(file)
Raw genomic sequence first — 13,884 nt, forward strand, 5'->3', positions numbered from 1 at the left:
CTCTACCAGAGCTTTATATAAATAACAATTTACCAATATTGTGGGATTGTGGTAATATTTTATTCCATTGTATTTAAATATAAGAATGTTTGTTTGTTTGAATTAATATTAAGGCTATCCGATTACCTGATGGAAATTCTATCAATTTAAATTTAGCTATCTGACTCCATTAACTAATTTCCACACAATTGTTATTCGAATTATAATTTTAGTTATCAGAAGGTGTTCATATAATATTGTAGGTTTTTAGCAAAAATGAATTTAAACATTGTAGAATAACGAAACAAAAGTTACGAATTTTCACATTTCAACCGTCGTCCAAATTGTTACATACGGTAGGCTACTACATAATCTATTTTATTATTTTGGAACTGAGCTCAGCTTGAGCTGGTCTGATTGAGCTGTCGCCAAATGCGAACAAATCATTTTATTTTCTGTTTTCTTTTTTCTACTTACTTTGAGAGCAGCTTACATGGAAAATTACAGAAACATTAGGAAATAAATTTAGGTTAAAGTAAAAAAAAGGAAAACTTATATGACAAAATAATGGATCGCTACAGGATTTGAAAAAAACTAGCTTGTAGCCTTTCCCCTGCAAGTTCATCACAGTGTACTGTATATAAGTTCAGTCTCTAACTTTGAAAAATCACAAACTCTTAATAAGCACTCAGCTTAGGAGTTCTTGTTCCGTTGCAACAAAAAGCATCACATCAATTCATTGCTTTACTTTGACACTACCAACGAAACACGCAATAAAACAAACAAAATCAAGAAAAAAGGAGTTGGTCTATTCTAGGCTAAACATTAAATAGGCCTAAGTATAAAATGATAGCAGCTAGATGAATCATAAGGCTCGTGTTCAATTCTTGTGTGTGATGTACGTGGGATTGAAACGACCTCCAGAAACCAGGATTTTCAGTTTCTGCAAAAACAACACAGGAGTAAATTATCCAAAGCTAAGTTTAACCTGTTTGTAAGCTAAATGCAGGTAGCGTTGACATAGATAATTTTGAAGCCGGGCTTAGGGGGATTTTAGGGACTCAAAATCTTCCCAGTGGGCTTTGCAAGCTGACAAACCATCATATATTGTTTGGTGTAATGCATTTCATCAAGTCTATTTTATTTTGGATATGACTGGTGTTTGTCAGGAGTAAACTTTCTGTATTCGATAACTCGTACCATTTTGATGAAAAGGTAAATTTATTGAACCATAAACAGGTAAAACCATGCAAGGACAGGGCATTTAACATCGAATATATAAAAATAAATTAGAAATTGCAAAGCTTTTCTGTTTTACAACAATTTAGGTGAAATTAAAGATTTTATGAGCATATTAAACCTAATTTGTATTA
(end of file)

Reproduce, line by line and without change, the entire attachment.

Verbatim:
Raw genomic sequence first — 13,884 nt, forward strand, 5'->3', positions numbered from 1 at the left:
CTCTACCAGAGCTTTATATAAATAACAATTTACCAATATTGTGGGATTGTGGTAATATTTTATTCCATTGTATTTAAATATAAGAATGTTTGTTTGTTTGAATTAATATTAAGGCTATCCGATTACCTGATGGAAATTCTATCAATTTAAATTTAGCTATCTGACTCCATTAACTAATTTCCACACAATTGTTATTCGAATTATAATTTTAGTTATCAGAAGGTGTTCATATAATATTGTAGGTTTTTAGCAAAAATGAATTTAAACATTGTAGAATAACGAAACAAAAGTTACGAATTTTCACATTTCAACCGTCGTCCAAATTGTTACATACGGTAGGCTACTACATAATCTATTTTATTATTTTGGAACTGAGCTCAGCTTGAGCTGGTCTGATTGAGCTGTCGCCAAATGCGAACAAATCATTTTATTTTCTGTTTTCTTTTTTCTACTTACTTTGAGAGCAGCTTACATGGAAAATTACAGAAACATTAGGAAATAAATTTAGGTTAAAGTAAAAAAAAGGAAAACTTATATGACAAAATAATGGATCGCTACAGGATTTGAAAAAAACTAGCTTGTAGCCTTTCCCCTGCAAGTTCATCACAGTGTACTGTATATAAGTTCAGTCTCTAACTTTGAAAAATCACAAACTCTTAATAAGCACTCAGCTTAGGAGTTCTTGTTCCGTTGCAACAAAAAGCATCACATCAATTCATTGCTTTACTTTGACACTACCAACGAAACACGCAATAAAACAAACAAAATCAAGAAAAAAGGAGTTGGTCTATTCTAGGCTAAACATTAAATAGGCCTAAGTATAAAATGATAGCAGCTAGATGAATCATAAGGCTCGTGTTCAATTCTTGTGTGTGATGTACGTGGGATTGAAACGACCTCCAGAAACCAGGATTTTCAGTTTCTGCAAAAACAACACAGGAGTAAATTATCCAAAGCTAAGTTTAACCTGTTTGTAAGCTAAATGCAGGTAGCGTTGACATAGATAATTTTGAAGCCGGGCTTAGGGGGATTTTAGGGACTCAAAATCTTCCCAGTGGGCTTTGCAAGCTGACAAACCATCATATATTGTTTGGTGTAATGCATTTCATCAAGTCTATTTTATTTTGGATATGACTGGTGTTTGTCAGGAGTAAACTTTCTGTATTCGATAACTCGTACCATTTTGATGAAAAGGTAAATTTATTGAACCATAAACAGGTAAAACCATGCAAGGACAGGGCATTTAACATCGAATATATAAAAATAAATTAGAAATTGCAAAGCTTTTCTGTTTTACAACAATTTAGGTGAAATTAAAGATTTTATGAGCATATTAAACCTAATTTGTATTA